Yeah, I pulled a lot from my own experience. I think as a Cuban-American in Miami, you feel very much like you’re part of the big conversation; you’re certainly not a marginalized community. I’ve mentioned this before, but I didn’t truly get a sense of being “other” until I moved to New York for the first time and felt it firsthand. It’s jarring, but also an important part of growing up. I also felt like that first year in New York—for me, for Carmen, for anyone—can be so, so lonely and strange, even though you’re surrounded by people and noise and lights. I wanted to reflect that sense of isolation despite being crowded into a small space. So in broad strokes our stories were similar, and our desires to write—and having that feeling that you couldn’t because of something out of your control—were similar, so I felt comfortable evoking that.
What makes the comic book industry of the 1970s such a great setting for a noir murder mystery?
It’s the contrast that I love. In the same way the Pete books were fun because you’ve got this tropical setting as a backdrop to these dark stories, the idea of comic books—at least in terms of the mainstream—is one of sharp colors, heroic actions, and all the “wham! pow! blam!” stuff—so to weave that into a dark, dangerous, and realistic crime story, it felt like a natural fit.
1975 is a particular low point for comics, too—before the comic shop market really took off, comic sales depended on newsstands. There wasn’t much of a secondary sales market; comic conventions were still just awkward gatherings in hotel ballrooms vs. the massive pop culture events we see today, and the people working in comics were either diehard fans just happy to be there or people looking for a paycheck before they moved on to do something else. A stark contrast to today, where comics are everywhere—we have a Peacemaker TV show, Ant-Man movies…comics are all over pop culture, and creators flock to comics to tell stories and control their ideas. It’s totally different. I wanted to showcase an industry from a different time and what a fan like Carmen might have had to do to achieve her dream—and the cost that would come with succeeding.
How much thought did you give to making the story accessible to readers who aren’t familiar with comic book history or the comics industry?
That was a balance I thought was really important to strike. I think as it reads now, the novel is loaded with Easter eggs—names, characters, creator nods, you name it. But if you come into it with no deep knowledge of comics, that stuff won’t slow you down. I wanted to avoid Wikipedia-ing anything, to have scenes that just felt performative or “Hey look I know comics.” Which was challenging, because you want to get everything in there. But it goes back to killing your darlings, I guess? As much as I tried to make sure the story was accurate, evoked the time period, and had enough hat tips to entertain the core comics reader, at the end of the day it’s a mystery novel and I want people looking for a good yarn to not get lost in the sauce.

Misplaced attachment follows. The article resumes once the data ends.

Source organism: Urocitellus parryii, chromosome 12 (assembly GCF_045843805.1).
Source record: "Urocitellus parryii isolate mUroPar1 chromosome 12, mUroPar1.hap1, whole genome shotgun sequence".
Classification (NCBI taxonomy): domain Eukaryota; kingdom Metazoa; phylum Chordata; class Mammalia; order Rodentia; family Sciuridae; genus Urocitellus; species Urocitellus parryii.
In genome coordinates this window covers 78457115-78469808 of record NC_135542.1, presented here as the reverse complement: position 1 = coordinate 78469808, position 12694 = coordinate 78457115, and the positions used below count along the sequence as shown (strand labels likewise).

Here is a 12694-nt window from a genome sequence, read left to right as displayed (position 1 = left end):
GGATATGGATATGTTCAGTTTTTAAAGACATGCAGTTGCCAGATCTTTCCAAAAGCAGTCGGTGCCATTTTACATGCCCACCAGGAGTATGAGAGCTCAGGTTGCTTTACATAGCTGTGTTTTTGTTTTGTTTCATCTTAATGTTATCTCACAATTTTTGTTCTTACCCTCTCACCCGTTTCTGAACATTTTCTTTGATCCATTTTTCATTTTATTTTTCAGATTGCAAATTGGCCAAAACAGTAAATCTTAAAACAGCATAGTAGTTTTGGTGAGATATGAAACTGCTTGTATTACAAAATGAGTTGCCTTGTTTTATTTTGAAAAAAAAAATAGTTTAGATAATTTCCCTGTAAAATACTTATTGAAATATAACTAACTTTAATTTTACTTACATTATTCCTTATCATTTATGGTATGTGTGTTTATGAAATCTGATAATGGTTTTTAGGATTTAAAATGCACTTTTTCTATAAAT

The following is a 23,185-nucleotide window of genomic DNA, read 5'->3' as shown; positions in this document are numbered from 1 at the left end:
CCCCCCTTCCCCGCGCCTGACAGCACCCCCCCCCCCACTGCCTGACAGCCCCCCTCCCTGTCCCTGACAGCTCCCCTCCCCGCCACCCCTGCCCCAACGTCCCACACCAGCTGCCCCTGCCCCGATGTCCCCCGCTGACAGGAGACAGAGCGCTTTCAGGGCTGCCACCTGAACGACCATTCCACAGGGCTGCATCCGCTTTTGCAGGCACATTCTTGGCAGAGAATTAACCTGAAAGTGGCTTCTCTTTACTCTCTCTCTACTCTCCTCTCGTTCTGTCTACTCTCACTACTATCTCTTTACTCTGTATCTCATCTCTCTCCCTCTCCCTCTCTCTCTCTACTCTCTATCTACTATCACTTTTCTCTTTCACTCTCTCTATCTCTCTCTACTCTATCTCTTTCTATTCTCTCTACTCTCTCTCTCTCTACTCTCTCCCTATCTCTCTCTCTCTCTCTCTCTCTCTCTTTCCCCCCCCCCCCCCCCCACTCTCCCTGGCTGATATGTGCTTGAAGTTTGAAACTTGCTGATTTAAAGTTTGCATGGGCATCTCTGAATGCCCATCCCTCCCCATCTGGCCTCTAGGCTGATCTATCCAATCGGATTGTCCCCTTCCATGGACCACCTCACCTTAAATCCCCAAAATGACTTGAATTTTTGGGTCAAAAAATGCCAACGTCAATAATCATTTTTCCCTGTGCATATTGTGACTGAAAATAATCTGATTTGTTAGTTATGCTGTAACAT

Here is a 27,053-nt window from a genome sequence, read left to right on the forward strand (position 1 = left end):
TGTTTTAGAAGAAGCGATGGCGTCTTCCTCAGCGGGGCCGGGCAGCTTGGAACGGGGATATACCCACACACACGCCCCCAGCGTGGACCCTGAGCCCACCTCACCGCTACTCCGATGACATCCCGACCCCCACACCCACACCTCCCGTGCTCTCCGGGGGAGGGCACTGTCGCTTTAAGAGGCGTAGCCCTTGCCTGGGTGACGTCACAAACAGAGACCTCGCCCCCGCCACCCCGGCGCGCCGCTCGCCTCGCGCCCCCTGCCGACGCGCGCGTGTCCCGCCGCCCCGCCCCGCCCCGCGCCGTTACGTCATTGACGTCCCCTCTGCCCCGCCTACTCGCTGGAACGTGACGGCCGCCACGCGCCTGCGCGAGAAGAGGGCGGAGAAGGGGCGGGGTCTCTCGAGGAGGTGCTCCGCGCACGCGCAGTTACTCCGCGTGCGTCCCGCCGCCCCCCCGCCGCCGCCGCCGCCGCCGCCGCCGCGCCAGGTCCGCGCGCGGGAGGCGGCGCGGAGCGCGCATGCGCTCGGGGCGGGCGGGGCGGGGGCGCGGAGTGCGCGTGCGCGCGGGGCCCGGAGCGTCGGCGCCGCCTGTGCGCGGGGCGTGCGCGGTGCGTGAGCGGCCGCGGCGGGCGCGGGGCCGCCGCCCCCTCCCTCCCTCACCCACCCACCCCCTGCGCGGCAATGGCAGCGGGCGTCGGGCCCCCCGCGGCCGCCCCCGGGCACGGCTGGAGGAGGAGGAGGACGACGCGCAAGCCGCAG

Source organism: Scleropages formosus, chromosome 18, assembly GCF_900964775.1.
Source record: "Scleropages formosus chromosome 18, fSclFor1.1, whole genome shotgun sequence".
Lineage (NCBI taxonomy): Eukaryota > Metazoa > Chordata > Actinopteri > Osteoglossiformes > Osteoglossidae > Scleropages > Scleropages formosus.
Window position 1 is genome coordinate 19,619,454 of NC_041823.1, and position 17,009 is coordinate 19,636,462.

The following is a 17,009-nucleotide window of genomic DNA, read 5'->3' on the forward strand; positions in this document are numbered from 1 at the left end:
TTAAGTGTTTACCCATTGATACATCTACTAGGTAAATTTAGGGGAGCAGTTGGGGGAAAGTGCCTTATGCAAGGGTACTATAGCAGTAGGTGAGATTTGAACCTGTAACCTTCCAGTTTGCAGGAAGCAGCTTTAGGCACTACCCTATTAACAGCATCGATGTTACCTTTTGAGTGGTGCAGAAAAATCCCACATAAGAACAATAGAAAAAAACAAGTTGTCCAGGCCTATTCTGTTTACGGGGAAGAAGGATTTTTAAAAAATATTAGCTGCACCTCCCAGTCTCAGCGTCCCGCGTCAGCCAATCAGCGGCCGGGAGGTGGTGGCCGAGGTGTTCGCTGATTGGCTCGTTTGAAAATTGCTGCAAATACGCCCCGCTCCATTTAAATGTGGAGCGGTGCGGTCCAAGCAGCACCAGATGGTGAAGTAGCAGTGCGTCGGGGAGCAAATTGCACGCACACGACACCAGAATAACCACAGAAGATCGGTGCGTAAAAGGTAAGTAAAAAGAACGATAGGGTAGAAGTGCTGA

Tell me about recruiting Sandy Jarrell and Taylor Esposito to draw and letter SECRET IDENTITY’s comic book pages.
I’ve known Sandy forever—we’ve been wanting to work together for well over a decade. He’s not just an amazing artist and storyteller, but he loves the history of comics. His style is timeless, and he leans hard on narrative. I can just give him a few sentences and he can create an entire sequence. Once I knew that Secret Identity would feature comic sequences—this was before we’d even sold the book, mind you, I was still writing it—Sandy was the first person that came to mind. We worked in what’s now called the Marvel method—meaning, I’d give him a broad idea of what the page would be—a few sentences, really, like: “the Lynx is cornered, we see X or Y, and let’s go for a Frank Miller/Daredevil vibe” and he’d take that and do a rough layout of the page. I’d give notes, and he’d finalize—then I’d write the lettering script (dialogue, captions, sound effects), and Taylor, who is a total pro, would do that last lettering pass over Sandy’s final art. The end result is something that we hope evokes the era and looks like something that could theoretically have been on the stands around the time, while also having what I like to call a “meta conversation” with the prose—giving readers a break from the main narrative to experience something from that world that adds texture and tone to the bigger picture.
What’s the most surprising thing you learned while researching SECRET IDENTITY?
I think the stories that really resonated with me are also the crux of SECRET IDENTITY, the idea of your idea getting away from you. There are so many instances where creators poured themselves into ideas only to see them come to life on their own, after the originator left, got fired, or moved on—not truly knowing the value of what they’d brought to the table. I wanted to take that thought and run it through the prism of a murder mystery, but in many ways the novel is a conversation about where ideas come from and what happens when we lose control of them.
What can you share about what you’re working on next?
In terms of novels, I’m starting my next book for Flatiron—I can’t really share what it’s about yet. My NPR/Planet Money comic book, The Mysterious Micro-Face, with art by Jamal Igle, is hitting in the next few months, my new comic book series for Zestworld, The Awakened (a superhero noir), with co-writer Michael Moreci and artist Dean Kotz, is ramping up, and I have a few other comic book projects in the hopper that I’m excited to talk about soon. And The Dusk Kickstarter is close to completion, so I’m looking forward to getting that in the hands of our patient backers! Always busy is my mantra, haha.